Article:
By Kathryn Kopchik
LEWISBURG, Pa. — Gary Jacobsohn will give the talk, "Reflections on America's Constitutional Identity," Tuesday, Sept. 21, at 7 p.m. in Trout Auditorium of the Vaughan Literature Building at Bucknell University.
The talk, which is free and open to the public, is based on research for his upcoming book, Constitutional Identity, which compares this concept in the United States, India, Ireland and Israel. Held in honor of Constitution Day, this event is co-sponsored as the Arnold L. Putterman Lecture.
Jacobsohn is the Patterson-Banister Professor of Government and H. Malcolm MacDonald Professor in Constitutional and Comparative Law at the University of Texas at Austin. He holds his degrees from City College of New York and Cornell University.
His areas of specialization include comparative constitutionalism, constitutional theory, constitutional law, and judicial process.
He has held fellowships from the Woodrow Wilson Center for International Scholars, the Fulbright Foundation and the National Endowment for the Humanities. He is a past president of the New England Political Science Association, and has served as co-editor of the Rowman & Littlefield series on Studies in American Constitutionalism.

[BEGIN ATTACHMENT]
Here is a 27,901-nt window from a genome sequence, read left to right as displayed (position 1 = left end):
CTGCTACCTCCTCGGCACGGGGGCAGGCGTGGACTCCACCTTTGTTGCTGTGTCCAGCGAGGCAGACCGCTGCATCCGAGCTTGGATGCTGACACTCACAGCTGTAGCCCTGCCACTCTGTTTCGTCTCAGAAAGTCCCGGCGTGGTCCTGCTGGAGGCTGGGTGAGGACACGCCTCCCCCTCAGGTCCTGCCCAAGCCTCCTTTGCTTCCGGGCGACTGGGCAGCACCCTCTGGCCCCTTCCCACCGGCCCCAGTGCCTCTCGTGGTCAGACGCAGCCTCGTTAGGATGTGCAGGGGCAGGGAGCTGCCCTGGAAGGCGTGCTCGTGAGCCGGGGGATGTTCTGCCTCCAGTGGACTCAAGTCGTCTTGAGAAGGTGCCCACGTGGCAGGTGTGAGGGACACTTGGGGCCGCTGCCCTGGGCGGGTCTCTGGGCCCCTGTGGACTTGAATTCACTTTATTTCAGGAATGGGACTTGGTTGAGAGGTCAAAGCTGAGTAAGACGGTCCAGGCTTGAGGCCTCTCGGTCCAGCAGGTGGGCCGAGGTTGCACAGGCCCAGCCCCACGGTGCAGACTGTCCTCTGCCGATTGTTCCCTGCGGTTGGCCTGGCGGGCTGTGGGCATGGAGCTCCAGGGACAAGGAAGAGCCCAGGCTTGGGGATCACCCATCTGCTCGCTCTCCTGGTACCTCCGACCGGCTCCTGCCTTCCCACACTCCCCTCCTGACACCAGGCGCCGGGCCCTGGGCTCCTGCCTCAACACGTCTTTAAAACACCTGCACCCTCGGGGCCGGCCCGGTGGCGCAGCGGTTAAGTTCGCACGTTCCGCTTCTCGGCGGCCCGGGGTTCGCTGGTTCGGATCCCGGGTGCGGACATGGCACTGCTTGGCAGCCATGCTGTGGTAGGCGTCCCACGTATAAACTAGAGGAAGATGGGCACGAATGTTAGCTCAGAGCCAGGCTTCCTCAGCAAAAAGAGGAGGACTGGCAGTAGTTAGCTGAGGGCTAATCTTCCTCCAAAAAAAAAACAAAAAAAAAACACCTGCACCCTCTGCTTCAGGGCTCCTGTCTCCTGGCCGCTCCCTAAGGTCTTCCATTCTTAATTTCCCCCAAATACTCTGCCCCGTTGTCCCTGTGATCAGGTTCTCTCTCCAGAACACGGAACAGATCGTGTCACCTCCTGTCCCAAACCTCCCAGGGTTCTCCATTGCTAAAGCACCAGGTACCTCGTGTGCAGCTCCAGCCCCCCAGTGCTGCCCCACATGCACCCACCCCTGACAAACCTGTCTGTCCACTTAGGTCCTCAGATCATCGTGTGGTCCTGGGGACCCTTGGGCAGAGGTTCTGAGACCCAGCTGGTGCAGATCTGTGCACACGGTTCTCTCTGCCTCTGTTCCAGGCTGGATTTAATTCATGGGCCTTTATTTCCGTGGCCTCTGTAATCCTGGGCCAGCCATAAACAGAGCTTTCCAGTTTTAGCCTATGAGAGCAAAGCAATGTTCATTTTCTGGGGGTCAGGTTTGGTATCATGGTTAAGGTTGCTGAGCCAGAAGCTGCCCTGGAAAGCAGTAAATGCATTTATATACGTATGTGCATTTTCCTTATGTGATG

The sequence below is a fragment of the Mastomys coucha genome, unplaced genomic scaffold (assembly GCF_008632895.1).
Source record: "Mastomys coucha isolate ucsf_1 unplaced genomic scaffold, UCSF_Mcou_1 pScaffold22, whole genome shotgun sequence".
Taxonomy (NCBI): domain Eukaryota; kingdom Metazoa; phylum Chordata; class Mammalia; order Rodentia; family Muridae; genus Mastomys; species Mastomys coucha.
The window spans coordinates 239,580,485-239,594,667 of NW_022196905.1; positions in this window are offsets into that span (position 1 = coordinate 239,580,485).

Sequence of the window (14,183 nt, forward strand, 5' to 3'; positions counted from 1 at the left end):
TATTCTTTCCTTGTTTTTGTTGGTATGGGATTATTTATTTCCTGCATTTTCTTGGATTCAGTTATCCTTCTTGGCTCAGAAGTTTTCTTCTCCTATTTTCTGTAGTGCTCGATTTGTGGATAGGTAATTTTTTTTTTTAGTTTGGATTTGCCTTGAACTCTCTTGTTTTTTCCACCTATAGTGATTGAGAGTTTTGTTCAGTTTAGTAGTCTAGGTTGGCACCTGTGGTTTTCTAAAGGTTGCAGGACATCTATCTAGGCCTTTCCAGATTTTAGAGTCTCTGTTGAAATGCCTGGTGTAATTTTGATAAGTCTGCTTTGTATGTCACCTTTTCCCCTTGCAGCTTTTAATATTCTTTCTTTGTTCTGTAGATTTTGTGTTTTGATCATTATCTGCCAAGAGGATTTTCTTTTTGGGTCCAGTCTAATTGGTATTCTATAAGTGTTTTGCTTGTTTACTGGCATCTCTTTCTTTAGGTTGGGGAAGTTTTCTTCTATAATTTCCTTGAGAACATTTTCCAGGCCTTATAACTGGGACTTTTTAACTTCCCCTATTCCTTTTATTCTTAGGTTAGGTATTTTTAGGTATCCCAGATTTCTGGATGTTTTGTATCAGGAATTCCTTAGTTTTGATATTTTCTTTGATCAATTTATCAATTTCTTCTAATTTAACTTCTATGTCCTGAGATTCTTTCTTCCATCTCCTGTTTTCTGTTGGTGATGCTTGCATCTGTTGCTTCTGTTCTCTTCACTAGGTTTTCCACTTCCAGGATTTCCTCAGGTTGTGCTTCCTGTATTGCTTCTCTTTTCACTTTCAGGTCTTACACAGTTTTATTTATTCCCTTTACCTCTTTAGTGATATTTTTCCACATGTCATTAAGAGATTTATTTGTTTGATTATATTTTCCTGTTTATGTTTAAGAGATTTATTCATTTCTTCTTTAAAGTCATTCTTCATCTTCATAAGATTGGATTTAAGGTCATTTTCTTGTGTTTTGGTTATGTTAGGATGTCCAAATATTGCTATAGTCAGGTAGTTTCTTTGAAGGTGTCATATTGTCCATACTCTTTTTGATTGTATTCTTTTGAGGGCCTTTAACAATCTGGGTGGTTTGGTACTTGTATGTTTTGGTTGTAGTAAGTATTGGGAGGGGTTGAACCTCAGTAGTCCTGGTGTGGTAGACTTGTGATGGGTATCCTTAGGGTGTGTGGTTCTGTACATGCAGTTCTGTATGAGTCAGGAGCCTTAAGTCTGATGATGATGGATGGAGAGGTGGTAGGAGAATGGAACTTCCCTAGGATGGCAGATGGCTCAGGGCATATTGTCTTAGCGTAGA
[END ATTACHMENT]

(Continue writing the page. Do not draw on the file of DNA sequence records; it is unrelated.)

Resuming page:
Jacobsohn is the author of several books, including The Supreme Court and the Decline of Constitutional Aspiration (Rowman & Littlefield, 1986); Pragmatism, Statesmanship, and the Supreme Court (Cornell University Press, 1977); Apple of Gold: Constitutionalism in Israel and the United States (Princeton University Press, 1993); The Wheel of Law: India's Secularism in Comparative Constitutional Context (Princeton University Press, 2003, Oxford University Press - India, 2003); and the forthcoming Constitutional Identity (Harvard University Press).
He is co-editor of American Constitutional Law: Essays, Cases, and Comparative Notes with Donald P. Kommers and John E. Finn (Rowman & Littlefield, 2009), and Diversity and Citizenship: Rediscovering American Nationhood with Susan Dunn (Rowman & Littlefield, 1996).
Constitution Day was proposed in 2004 by Sen. Robert C. Byrd as a way to ensure that students gain an increased knowledge and appreciation for this valuable and important document of freedom. Congress declared Sept. 17 as Constitution Day and Citizenship Day, commemorating the day the document was adopted in 1787.
The Arnold L. Putterman Lectureship was established by Arnold L. Putterman, Class of 1960, in memory of Isaac and Pearl Putterman. The subject of the annual lecture is to be in the humanities, the social sciences, the history of philosophy, or the history of the natural sciences.
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